A RETIRED North-East scientist believes that Chinese herbal medicine patches could help thousands of smokers who are expected to try to quit this year.

With a smoking ban in all enclosed public places due to come into force on July 1, health experts believe large numbers of people will take the opportunity to give up smoking.

Dr Philip Cheung, former director of Durham University's Centre for Comparative Public Health, believes UK officials need to investigate claims that herbal patches have helped more than a million Chinese smokers quit.

Four years ago, Dr Cheung supervised research in China by a Durham University postgraduate that showed Chinese herbal medicine patches have a far greater success rate than conventional nicotine replacement patches used in the UK.

Dr Cheung's findings, exclusively revealed in The Northern Echo, showed that after a course of treatment lasting nine days and costing £18 per person, 25 out of 49 smokers - nearly 52 per cent - gave up.

Another 17 managed to reduce the number of cigarettes they smoked.

After three months, 21 out of the 25 were still not smoking.

The fact that 84 per cent of those who gave up were still not smoking after three months means that the success rate of Chinese herbal patches compares well with the 30 per cent success rate of nicotine replacement patches.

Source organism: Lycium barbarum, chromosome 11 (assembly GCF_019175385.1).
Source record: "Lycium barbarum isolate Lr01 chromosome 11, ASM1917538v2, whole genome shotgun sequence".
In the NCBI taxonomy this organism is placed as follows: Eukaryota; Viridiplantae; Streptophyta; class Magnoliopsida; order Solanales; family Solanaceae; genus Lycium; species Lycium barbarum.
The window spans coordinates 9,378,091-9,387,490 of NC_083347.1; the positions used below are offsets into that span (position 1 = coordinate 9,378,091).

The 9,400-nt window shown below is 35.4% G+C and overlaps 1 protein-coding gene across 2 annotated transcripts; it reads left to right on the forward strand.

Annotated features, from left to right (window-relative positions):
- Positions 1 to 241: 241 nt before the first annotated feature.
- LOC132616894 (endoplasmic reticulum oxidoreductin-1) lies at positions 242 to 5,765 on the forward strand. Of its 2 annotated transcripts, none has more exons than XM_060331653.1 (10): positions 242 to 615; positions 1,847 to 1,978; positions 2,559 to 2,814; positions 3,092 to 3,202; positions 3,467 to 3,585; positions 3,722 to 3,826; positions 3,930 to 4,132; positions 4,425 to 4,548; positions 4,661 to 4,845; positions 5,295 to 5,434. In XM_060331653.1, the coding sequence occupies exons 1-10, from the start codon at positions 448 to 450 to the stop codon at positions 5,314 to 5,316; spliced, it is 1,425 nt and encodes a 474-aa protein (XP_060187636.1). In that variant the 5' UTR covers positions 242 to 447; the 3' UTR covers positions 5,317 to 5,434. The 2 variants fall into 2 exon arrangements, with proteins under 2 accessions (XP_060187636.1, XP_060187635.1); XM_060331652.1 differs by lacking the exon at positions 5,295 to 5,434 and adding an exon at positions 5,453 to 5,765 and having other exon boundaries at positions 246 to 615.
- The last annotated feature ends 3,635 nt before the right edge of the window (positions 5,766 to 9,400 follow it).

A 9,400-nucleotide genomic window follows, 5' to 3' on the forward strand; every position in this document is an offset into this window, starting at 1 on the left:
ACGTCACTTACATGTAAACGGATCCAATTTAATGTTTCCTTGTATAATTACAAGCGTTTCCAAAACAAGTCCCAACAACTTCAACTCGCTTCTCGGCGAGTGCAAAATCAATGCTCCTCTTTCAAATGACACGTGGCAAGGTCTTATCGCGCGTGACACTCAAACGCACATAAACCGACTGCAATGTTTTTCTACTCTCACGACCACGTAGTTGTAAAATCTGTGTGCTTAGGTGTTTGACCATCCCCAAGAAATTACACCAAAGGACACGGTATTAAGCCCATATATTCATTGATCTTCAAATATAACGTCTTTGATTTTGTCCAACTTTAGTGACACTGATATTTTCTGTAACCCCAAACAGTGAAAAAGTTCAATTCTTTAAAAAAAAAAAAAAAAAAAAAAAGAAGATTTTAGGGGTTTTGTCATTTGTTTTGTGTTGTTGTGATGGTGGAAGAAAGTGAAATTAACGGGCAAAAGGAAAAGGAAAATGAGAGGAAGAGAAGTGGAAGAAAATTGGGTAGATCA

Crucially, instead of taking six weeks to work like English patches, the Chinese version take a matter of days.

However, they only seemed to work with younger smokers.

Dr Cheung was planning to conduct a larger trial of the patches in the UK and Europe, but retired before he was able to carry them out.

"If we conducted a larger study and if the results came up with the same pattern the evidence would be difficult to ignore," said Dr Cheung, now a volunteer research fellow attached to the Marie Curie Hospice, in Newcastle.

Dr Cheung says scientists in the UK need to conduct an analysis to try to identify the ingredient that helps people quit.

"The role of these patches should really be explored, it could help a lot of people," he added.